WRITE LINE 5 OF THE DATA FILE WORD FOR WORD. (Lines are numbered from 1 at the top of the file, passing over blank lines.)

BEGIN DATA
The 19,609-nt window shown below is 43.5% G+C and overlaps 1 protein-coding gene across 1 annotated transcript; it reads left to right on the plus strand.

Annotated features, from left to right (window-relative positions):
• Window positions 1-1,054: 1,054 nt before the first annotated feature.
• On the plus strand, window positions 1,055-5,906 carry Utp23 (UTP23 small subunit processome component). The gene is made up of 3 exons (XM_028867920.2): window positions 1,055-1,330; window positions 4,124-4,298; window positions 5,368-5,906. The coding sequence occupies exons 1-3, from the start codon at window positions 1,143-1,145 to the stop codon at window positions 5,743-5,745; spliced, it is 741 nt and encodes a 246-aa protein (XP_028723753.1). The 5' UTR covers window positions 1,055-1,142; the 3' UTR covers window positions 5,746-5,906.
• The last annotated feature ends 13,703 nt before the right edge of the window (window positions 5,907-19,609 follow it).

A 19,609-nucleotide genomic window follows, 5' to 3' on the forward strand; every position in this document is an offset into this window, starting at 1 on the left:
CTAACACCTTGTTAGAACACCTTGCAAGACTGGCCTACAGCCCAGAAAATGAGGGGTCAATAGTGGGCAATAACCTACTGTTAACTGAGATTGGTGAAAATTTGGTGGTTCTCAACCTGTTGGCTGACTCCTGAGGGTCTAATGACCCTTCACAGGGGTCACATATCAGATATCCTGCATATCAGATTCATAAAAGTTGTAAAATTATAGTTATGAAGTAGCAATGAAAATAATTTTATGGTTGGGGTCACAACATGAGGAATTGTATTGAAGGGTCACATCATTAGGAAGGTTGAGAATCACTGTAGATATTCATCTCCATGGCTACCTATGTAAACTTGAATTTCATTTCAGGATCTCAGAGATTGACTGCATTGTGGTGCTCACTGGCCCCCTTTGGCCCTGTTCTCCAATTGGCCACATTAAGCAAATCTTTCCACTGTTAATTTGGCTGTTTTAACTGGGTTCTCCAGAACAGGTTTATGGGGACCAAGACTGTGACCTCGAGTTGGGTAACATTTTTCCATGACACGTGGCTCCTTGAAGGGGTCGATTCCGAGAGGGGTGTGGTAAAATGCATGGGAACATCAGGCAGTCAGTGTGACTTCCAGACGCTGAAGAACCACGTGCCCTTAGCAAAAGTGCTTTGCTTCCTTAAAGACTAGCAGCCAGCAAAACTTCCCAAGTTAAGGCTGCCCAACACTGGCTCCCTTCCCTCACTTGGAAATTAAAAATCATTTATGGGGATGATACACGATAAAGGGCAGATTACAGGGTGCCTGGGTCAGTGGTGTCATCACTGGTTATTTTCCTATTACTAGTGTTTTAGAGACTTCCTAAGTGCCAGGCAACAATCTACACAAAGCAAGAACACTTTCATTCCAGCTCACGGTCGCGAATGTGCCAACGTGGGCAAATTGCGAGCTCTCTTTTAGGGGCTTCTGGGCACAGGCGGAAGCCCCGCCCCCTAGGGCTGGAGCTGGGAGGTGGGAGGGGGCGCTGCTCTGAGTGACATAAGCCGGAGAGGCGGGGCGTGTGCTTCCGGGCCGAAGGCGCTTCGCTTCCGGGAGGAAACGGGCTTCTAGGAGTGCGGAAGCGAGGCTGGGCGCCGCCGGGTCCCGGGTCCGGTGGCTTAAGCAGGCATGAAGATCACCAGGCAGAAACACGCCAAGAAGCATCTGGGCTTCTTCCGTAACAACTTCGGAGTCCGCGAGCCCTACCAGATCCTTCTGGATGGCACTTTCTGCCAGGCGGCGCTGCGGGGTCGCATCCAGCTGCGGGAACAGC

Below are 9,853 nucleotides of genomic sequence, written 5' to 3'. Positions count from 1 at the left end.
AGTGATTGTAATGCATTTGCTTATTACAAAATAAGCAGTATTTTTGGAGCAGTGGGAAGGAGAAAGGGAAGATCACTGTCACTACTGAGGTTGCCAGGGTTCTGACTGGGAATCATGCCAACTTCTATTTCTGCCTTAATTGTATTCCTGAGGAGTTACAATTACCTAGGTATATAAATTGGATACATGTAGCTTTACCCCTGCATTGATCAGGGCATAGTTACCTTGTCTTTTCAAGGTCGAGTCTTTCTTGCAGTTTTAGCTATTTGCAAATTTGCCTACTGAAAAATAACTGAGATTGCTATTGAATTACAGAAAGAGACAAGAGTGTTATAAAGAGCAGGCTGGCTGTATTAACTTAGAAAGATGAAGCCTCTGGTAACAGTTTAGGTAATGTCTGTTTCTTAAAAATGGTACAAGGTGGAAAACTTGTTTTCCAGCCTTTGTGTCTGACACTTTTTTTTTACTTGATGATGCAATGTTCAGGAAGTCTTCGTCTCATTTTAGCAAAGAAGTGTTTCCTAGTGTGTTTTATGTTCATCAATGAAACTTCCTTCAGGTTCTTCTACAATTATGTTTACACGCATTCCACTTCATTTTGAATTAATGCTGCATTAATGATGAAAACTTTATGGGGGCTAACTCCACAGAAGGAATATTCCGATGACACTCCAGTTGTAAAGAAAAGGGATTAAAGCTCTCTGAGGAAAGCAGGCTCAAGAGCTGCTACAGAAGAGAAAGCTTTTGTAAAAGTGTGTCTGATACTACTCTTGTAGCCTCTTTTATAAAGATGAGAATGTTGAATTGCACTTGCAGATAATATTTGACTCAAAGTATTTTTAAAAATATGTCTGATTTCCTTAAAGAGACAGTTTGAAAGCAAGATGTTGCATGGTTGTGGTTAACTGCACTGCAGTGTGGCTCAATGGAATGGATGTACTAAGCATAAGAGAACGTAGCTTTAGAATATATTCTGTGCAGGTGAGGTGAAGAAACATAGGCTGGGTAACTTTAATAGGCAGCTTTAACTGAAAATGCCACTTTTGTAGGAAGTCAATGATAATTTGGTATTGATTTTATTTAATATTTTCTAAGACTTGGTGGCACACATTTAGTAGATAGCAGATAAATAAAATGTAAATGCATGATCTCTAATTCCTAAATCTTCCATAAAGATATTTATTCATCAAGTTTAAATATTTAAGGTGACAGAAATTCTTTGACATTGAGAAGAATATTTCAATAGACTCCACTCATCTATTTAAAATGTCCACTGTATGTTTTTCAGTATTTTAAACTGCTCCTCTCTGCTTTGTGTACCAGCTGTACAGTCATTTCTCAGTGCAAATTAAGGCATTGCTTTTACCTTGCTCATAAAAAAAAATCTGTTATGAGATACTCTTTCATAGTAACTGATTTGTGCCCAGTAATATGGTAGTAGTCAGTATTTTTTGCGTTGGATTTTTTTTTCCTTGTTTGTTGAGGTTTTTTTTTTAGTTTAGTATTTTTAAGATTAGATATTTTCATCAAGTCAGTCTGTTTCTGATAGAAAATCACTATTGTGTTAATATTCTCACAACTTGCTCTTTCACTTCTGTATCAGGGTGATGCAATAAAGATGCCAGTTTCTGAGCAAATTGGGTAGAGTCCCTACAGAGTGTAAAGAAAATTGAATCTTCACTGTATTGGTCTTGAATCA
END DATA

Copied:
• The last annotated feature ends 13,703 nt before the right edge of the window (window positions 5,907-19,609 follow it).